New study reveals adverse outcomes from fertility treatments


Children born after Artificial Reproductive Treatments have a greater risk of preterm birth, low birth weight, and extended newborn hospital stay according to a recent study of perinatal outcomes.

Dr Joseph Stanford, MD, from University of Utah, with his colleagues, analyzed the adverse perinatal outcomes associated with Artificial Reproductive Technologies compared to outcomes from spontaneous pregnancies in Florida, Maryland and Utah.

The authors analyzed data from a population-based surveillance system designed by the Centers for Disease Control and Prevention to identify and monitor maternal health and perinatal outcomes.

The study represented 1,022,597 women with live births between 2004 and 2008. Women who received treatment with assisted reproductive technology (ART), intrauterine insemination with ovulation stimulation (IUI), and ovulation stimulation alone (OS) were compared to women who never used fertility treatment and subfertile women who conceived without any treatment.

The authors of the study found that premature birth, very premature birth and low birth weight are six times greater amongst women who undergo ART in the conception cycle compared to all women trying to conceive in the population of the study. Also the newborn hospitals stay of 1 week or longer were three times higher for all ART pregnancies compared with women who never used fertility treatment.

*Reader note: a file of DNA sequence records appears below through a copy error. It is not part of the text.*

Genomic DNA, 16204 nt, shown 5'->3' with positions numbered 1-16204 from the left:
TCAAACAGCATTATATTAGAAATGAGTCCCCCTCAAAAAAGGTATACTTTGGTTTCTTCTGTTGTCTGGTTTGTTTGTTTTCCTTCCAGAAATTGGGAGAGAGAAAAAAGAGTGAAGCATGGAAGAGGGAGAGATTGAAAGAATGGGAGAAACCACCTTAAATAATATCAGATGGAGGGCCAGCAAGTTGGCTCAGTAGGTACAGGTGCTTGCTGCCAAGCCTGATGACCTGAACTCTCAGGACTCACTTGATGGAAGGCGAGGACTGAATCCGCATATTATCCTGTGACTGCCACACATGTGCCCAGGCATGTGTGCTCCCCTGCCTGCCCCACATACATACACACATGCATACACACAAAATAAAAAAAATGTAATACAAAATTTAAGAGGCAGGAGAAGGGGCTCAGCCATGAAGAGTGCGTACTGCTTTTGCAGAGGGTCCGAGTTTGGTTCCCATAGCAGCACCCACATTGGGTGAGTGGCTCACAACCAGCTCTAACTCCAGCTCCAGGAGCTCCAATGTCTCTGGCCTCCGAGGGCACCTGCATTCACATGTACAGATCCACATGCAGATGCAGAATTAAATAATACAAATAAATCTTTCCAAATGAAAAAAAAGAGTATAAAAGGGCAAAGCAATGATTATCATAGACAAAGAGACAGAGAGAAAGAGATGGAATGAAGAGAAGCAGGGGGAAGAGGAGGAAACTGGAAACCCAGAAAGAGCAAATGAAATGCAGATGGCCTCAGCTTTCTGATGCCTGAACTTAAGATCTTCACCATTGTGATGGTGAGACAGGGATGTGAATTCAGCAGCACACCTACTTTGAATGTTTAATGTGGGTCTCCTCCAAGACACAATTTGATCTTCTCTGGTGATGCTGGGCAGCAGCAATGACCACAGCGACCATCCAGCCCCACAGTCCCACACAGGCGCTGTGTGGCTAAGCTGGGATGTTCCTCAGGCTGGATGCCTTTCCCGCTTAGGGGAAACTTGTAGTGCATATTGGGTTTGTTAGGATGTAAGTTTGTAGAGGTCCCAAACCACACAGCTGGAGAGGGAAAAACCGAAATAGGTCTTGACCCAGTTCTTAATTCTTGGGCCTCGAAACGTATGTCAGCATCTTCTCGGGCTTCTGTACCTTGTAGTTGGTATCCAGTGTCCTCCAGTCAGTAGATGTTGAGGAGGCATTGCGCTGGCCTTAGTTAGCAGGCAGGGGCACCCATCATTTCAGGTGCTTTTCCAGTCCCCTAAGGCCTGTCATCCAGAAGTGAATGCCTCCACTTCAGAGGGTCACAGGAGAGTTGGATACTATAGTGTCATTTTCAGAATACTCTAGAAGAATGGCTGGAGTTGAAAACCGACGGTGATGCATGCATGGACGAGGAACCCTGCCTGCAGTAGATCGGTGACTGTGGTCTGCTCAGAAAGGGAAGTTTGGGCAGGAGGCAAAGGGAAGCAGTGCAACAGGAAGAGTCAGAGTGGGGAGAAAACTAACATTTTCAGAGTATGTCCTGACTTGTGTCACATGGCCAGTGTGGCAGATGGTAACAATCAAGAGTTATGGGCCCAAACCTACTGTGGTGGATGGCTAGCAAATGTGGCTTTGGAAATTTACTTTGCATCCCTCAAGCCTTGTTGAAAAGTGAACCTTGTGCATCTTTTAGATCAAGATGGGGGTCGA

Indeed, it was discussed that much of this risk comes from multiple gestation pregnancies, but even singleton pregnancies achieved by ART had higher risk of complications. Among births of a single baby, and compared with women who never used fertility treatments, women who conceived with ART were three times more likely to experience preterm birth (<37 weeks the due date)

Another finding of the study was that the use of intrauterine insemination (IUI) and ovarian stimulation increased 2 times the risk of prematurity (<34 weeks before the due date) compared with women who never used fertility treatments.

Although preterm birth and low birthweight, were associated with ART, subfertility status itself was significantly associated with very low birthweight.

The authors explained that in contrast, there was a protective association of ‘other various’ fertility treatment on very low birthweight, compared with subfertile women who conceived without treatment. Subfertile couples could achieve pregnancy using fertility treatment protocols, such as Naprotechnology, that are less likely to result in adverse perinatal outcomes that cause long hospital stay for the newborn such as preterm birth or low birthweight.


Leave a Reply

You must be logged in to post a comment.